Amy Eddings is the local host of “All Things Considered,” which airs from 4 PM until 8 PM weekdays. She started hosting in 2004, after long-time host JoAnn Allen left for the West Coast. Before ATC, Amy was a reporter. Her favorite topics were--and still are--garbage and recycling, which she still reports on whenever she can get out of the studio.
Amy Eddings' Food for Thought: Discovering Yerba Mate
Tuesday, June 21, 2011
UPDATE: Here's another reason for me not to drink yerba mate...and not just because I don't really like the taste. It turns out it is not as healthful as it sounds. A colleague directed me to the Caring4Cancer Web site. Some sources say that the cancer-causing properties of mate are not in the mate leaves themselves, but are due to the drying process, which often involves wood-burning fires.
I love coffee. Not for the caffeine -- I've been drinking decaf for several years now -- but because I like the strong taste and the creaminess of coffee with frothy, warmed milk. So, it's been a big drag to have to give it up for my 21-day detox.
Coffee is acidic, while the body is meant to be alkaline. Decaf coffee is chemically processed, which adds to my already-high toxic body burden. (I've been reading, with increasing alarm, McKay Jenkins' "What's Gotten Into Us? Staying Healthy In a Toxic World." Listen to his interview on The Takeaway here.)
So, I've switched, for the time being, to tea. And I'm trying yerba mate, which, as Wikipedia puts it, has "anti-oxidant, anti-inflammatory, anti-mutagenic, lipid-lowering activities." Sounds good to me.
It's a strong tea. You'd think I'd like that because I like a good, rich, robust coffee, but I'm not yet a fan.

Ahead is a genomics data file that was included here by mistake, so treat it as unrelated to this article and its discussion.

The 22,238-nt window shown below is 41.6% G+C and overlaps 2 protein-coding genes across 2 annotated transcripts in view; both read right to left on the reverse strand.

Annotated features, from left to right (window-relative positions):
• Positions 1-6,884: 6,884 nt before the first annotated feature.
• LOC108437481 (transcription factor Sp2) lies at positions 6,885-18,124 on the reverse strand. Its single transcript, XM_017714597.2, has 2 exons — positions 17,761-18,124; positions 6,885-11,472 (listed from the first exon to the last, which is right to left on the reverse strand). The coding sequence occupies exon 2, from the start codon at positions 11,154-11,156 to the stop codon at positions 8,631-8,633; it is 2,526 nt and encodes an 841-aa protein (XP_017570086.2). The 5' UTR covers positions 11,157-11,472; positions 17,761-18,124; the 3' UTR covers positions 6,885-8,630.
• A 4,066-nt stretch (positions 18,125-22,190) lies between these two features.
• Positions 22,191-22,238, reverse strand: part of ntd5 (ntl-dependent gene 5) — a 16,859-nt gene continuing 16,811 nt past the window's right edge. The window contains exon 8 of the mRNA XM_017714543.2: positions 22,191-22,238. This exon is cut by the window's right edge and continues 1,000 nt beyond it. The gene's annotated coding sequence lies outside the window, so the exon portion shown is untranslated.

What I like is the ritual surrounding it in South America, where the yerba mate plant is found. It's a group indulgence. The dried tea leaves and bits of bark are infused in a gourd with hot, not boiling, water -- boiling water makes it bitter, which may be why I am not digging the brand of yerba mate I'm sipping now -- and the gourd is passed around to the group, who sip the tea through a communal straw.
My business editor, Charlie Herman, says a fellow student in a Spanish class he was taking brought in yerba mate for "show and tell," and he was the only one to sample it. Americans aren't too keen on communal germs, I guess ... except when it comes to eating the same dessert.
Suffering through a cup of yerba mate is when I really tire of being "healthy." I don't like to drink something because it's good for me. I want to eat and drink food I enjoy, and truly want to eat. So many diets and detoxes are about beating the love of food out of you with blandness and just plain awfulness. Think egg white omelets, skim milk, and wheat grass. And yerba mate.
Just 19 days to go until I get my decaf coffee with steamed milk again. Counting the days.....